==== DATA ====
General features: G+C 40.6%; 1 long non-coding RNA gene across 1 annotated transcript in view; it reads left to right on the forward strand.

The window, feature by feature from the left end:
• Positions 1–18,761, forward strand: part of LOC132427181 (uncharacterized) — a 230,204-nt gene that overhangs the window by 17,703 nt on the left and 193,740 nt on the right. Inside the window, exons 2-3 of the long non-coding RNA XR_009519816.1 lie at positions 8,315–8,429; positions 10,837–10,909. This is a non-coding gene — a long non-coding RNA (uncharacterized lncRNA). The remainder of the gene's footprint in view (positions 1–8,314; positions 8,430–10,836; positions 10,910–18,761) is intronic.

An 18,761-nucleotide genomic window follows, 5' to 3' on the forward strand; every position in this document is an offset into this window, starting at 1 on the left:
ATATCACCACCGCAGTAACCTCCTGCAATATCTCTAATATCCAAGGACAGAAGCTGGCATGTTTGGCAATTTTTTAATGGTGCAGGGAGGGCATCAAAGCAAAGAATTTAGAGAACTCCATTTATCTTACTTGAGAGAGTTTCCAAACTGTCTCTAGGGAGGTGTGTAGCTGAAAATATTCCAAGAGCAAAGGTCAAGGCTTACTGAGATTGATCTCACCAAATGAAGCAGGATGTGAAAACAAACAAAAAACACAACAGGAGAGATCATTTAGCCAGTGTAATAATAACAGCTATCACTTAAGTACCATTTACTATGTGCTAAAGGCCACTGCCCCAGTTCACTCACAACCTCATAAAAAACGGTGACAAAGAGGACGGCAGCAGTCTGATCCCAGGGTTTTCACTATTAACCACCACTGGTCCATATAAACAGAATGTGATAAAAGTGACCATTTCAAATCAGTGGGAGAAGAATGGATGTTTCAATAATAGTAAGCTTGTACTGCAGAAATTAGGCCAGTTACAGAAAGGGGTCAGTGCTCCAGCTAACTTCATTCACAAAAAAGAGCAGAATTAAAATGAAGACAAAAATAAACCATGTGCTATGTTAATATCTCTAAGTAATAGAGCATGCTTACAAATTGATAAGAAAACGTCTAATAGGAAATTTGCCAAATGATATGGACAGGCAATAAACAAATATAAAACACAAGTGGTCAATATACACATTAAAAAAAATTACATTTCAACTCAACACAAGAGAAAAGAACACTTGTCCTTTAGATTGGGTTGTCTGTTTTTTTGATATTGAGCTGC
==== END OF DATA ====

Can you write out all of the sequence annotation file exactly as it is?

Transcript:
General features: G+C 40.6%; 1 long non-coding RNA gene across 1 annotated transcript in view; it reads left to right on the forward strand.

The window, feature by feature from the left end:
• Positions 1–18,761, forward strand: part of LOC132427181 (uncharacterized) — a 230,204-nt gene that overhangs the window by 17,703 nt on the left and 193,740 nt on the right. Inside the window, exons 2-3 of the long non-coding RNA XR_009519816.1 lie at positions 8,315–8,429; positions 10,837–10,909. This is a non-coding gene — a long non-coding RNA (uncharacterized lncRNA). The remainder of the gene's footprint in view (positions 1–8,314; positions 8,430–10,836; positions 10,910–18,761) is intronic.

An 18,761-nucleotide genomic window follows, 5' to 3' on the forward strand; every position in this document is an offset into this window, starting at 1 on the left:
ATATCACCACCGCAGTAACCTCCTGCAATATCTCTAATATCCAAGGACAGAAGCTGGCATGTTTGGCAATTTTTTAATGGTGCAGGGAGGGCATCAAAGCAAAGAATTTAGAGAACTCCATTTATCTTACTTGAGAGAGTTTCCAAACTGTCTCTAGGGAGGTGTGTAGCTGAAAATATTCCAAGAGCAAAGGTCAAGGCTTACTGAGATTGATCTCACCAAATGAAGCAGGATGTGAAAACAAACAAAAAACACAACAGGAGAGATCATTTAGCCAGTGTAATAATAACAGCTATCACTTAAGTACCATTTACTATGTGCTAAAGGCCACTGCCCCAGTTCACTCACAACCTCATAAAAAACGGTGACAAAGAGGACGGCAGCAGTCTGATCCCAGGGTTTTCACTATTAACCACCACTGGTCCATATAAACAGAATGTGATAAAAGTGACCATTTCAAATCAGTGGGAGAAGAATGGATGTTTCAATAATAGTAAGCTTGTACTGCAGAAATTAGGCCAGTTACAGAAAGGGGTCAGTGCTCCAGCTAACTTCATTCACAAAAAAGAGCAGAATTAAAATGAAGACAAAAATAAACCATGTGCTATGTTAATATCTCTAAGTAATAGAGCATGCTTACAAATTGATAAGAAAACGTCTAATAGGAAATTTGCCAAATGATATGGACAGGCAATAAACAAATATAAAACACAAGTGGTCAATATACACATTAAAAAAAATTACATTTCAACTCAACACAAGAGAAAAGAACACTTGTCCTTTAGATTGGGTTGTCTGTTTTTTTGATATTGAGCTGC